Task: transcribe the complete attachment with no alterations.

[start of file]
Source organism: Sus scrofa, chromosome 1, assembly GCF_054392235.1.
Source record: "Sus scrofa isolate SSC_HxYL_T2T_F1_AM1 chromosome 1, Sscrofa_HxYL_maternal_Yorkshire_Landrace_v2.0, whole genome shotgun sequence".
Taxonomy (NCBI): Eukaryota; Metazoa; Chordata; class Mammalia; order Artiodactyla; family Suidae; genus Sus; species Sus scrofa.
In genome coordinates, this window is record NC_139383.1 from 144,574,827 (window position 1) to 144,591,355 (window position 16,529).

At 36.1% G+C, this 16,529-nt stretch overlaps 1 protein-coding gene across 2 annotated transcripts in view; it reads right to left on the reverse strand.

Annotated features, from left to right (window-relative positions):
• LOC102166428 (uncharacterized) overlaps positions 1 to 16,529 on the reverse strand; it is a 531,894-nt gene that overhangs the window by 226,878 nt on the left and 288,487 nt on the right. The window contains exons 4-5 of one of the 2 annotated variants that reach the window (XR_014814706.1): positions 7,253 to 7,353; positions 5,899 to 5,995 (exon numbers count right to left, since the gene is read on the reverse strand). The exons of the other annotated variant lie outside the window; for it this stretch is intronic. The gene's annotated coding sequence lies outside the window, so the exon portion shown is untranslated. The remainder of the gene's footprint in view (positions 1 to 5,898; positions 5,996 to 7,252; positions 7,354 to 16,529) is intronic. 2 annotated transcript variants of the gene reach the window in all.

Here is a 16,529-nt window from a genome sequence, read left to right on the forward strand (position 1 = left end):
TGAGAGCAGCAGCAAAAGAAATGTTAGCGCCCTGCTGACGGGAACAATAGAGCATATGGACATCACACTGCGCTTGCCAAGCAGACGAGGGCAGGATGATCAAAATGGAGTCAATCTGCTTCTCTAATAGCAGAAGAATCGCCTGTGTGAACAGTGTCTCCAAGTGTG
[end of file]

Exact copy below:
Source organism: Sus scrofa, chromosome 1, assembly GCF_054392235.1.
Source record: "Sus scrofa isolate SSC_HxYL_T2T_F1_AM1 chromosome 1, Sscrofa_HxYL_maternal_Yorkshire_Landrace_v2.0, whole genome shotgun sequence".
Taxonomy (NCBI): Eukaryota; Metazoa; Chordata; class Mammalia; order Artiodactyla; family Suidae; genus Sus; species Sus scrofa.
In genome coordinates, this window is record NC_139383.1 from 144,574,827 (window position 1) to 144,591,355 (window position 16,529).

At 36.1% G+C, this 16,529-nt stretch overlaps 1 protein-coding gene across 2 annotated transcripts in view; it reads right to left on the reverse strand.

Annotated features, from left to right (window-relative positions):
• LOC102166428 (uncharacterized) overlaps positions 1 to 16,529 on the reverse strand; it is a 531,894-nt gene that overhangs the window by 226,878 nt on the left and 288,487 nt on the right. The window contains exons 4-5 of one of the 2 annotated variants that reach the window (XR_014814706.1): positions 7,253 to 7,353; positions 5,899 to 5,995 (exon numbers count right to left, since the gene is read on the reverse strand). The exons of the other annotated variant lie outside the window; for it this stretch is intronic. The gene's annotated coding sequence lies outside the window, so the exon portion shown is untranslated. The remainder of the gene's footprint in view (positions 1 to 5,898; positions 5,996 to 7,252; positions 7,354 to 16,529) is intronic. 2 annotated transcript variants of the gene reach the window in all.

Here is a 16,529-nt window from a genome sequence, read left to right on the forward strand (position 1 = left end):
TGAGAGCAGCAGCAAAAGAAATGTTAGCGCCCTGCTGACGGGAACAATAGAGCATATGGACATCACACTGCGCTTGCCAAGCAGACGAGGGCAGGATGATCAAAATGGAGTCAATCTGCTTCTCTAATAGCAGAAGAATCGCCTGTGTGAACAGTGTCTCCAAGTGTG